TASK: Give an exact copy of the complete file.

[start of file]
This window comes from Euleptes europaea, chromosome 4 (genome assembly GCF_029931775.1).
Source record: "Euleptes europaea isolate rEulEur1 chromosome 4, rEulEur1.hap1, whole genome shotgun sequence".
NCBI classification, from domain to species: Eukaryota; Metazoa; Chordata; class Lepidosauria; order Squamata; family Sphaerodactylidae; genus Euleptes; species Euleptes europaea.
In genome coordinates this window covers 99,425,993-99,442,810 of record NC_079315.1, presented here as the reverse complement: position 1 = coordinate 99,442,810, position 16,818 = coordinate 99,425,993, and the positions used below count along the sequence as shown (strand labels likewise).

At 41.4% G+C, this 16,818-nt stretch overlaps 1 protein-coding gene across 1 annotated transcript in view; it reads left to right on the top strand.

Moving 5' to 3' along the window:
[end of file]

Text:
This window comes from Euleptes europaea, chromosome 4 (genome assembly GCF_029931775.1).
Source record: "Euleptes europaea isolate rEulEur1 chromosome 4, rEulEur1.hap1, whole genome shotgun sequence".
NCBI classification, from domain to species: Eukaryota; Metazoa; Chordata; class Lepidosauria; order Squamata; family Sphaerodactylidae; genus Euleptes; species Euleptes europaea.
In genome coordinates this window covers 99,425,993-99,442,810 of record NC_079315.1, presented here as the reverse complement: position 1 = coordinate 99,442,810, position 16,818 = coordinate 99,425,993, and the positions used below count along the sequence as shown (strand labels likewise).

At 41.4% G+C, this 16,818-nt stretch overlaps 1 protein-coding gene across 1 annotated transcript in view; it reads left to right on the top strand.

Moving 5' to 3' along the window: